Don’t cancer patients receive chemotherapy infusions all the time? Why is this problem any different?
For starters, cancer is typically not a “chronic” disease. Most chemotherapy regimens are meant to be started and stopped in short (less than a year) intervals. AD patient’s medications have longer frequencies and progressive treatment process that can last decades or longer.
Because the treatment approaches are different, the facilities, processes and economics are too. Some AD patients are receiving their treatments in oncology Infusion Centers, but these situations are usually a means to an end due to a lack of appropriate access in other preferable settings. The possible oncology solution to this problem is more complex than I want to dive into here, but I can say that if you do your own research, you will find that Oncology Infusion Centers are not a likely or effective solution to the medication access problem for AD patients.
AD Patient Access Options
Every year, millions of AD patients receive their medications in hospitals, doctor’s offices, and stand-alone Infusion Centers across the country. NIH estimates annual direct health care costs for AD to be in the range of $100 billion. (https://www.aarda.org/news-information/statistics/ – source: NIH presentation by Dr. Fauci, NIAID)
You would think that with these kinds of statistics there would now be a streamlined and efficient delivery model to help these patients – and you would be wrong. How we got here is probably worth exploring in another article, but I believe that some investigative work would reveal that the recent advances in biologic medications have simply outpaced the healthcare markets ability to react to, and create an efficient delivery model for these drugs.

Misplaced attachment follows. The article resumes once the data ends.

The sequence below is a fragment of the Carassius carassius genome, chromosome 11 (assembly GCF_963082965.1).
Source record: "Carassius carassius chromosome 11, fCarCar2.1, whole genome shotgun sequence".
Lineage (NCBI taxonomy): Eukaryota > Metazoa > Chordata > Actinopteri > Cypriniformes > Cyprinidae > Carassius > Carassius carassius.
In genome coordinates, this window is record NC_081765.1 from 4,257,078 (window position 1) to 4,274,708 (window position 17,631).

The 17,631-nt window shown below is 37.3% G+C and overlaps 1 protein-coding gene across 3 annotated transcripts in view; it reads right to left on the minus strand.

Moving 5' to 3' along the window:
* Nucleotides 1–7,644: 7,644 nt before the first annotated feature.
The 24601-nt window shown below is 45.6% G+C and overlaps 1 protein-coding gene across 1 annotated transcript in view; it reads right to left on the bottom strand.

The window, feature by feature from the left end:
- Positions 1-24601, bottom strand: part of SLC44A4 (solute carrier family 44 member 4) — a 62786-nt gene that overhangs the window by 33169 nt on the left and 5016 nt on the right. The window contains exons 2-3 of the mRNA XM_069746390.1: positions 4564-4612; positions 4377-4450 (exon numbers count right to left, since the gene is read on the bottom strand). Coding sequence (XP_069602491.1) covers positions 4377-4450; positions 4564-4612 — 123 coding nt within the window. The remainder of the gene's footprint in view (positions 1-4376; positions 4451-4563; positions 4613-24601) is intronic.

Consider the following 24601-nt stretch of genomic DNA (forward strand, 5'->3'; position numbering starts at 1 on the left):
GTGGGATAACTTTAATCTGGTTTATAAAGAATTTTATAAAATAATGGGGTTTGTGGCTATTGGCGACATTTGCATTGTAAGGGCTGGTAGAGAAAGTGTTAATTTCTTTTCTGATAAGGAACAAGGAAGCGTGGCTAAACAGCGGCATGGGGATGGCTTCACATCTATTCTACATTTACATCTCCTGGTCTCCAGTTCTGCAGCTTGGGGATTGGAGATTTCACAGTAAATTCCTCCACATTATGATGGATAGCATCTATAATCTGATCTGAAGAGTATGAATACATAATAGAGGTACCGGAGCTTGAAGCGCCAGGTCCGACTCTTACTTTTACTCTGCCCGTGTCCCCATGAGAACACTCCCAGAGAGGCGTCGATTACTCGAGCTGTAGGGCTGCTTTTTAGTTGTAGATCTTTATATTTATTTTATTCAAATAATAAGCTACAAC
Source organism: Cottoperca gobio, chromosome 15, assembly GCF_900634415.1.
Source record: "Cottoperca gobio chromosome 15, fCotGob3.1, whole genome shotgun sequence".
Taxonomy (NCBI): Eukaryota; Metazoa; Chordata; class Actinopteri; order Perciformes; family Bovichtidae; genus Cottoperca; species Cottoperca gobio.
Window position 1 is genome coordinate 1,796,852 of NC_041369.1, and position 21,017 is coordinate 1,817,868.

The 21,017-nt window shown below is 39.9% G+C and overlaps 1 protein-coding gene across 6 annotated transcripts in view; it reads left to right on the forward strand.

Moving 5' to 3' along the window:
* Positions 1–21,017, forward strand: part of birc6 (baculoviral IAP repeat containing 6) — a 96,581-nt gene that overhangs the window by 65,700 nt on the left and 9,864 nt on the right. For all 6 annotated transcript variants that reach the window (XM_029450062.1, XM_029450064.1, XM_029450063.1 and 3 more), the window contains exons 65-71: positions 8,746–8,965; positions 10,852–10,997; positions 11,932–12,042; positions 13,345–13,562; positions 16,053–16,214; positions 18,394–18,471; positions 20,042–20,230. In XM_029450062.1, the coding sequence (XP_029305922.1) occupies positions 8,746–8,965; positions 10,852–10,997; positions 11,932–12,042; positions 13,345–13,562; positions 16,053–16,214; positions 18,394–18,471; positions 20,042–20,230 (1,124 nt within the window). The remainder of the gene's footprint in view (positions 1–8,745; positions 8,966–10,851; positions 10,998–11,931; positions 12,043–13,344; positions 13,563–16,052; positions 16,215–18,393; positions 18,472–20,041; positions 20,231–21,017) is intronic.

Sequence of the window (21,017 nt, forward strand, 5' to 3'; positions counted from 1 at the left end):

The Hospital Option
Most hospitals will have some form of outpatient option for both the oncology and non-oncology patient needing specialty infusions. In most cases, the hospital option exists due to a lack of any other alternative. Yes, there are indeed some very nice hospital Infusion Centers that focus on the non-oncology patient, but many of these locations are also used for the hospital’s oncology and short stay needs. The major issue with a hospital outpatient Infusion Center (HOPD) is that it typically cost twice as much as the other, non-hospital outpatient options. Remember, we are not talking about costs of $10 to $20, these drugs are much more expensive…
“For commercial, medical benefit drug cost is often more than double in the hospital outpatient setting versus the physician office”
“…despite the physician office being the most cost-effective site of care, the trend is shifting away from the physician office and toward the hospital outpatient. Several reasons may be contributors: practice consolidation, decreased reimbursement to physician offices, and large health systems continuing to expand and acquire groups and services.”
– Magellan Pharmacy Trends Report 2016
Read the full article at WeInfuse.com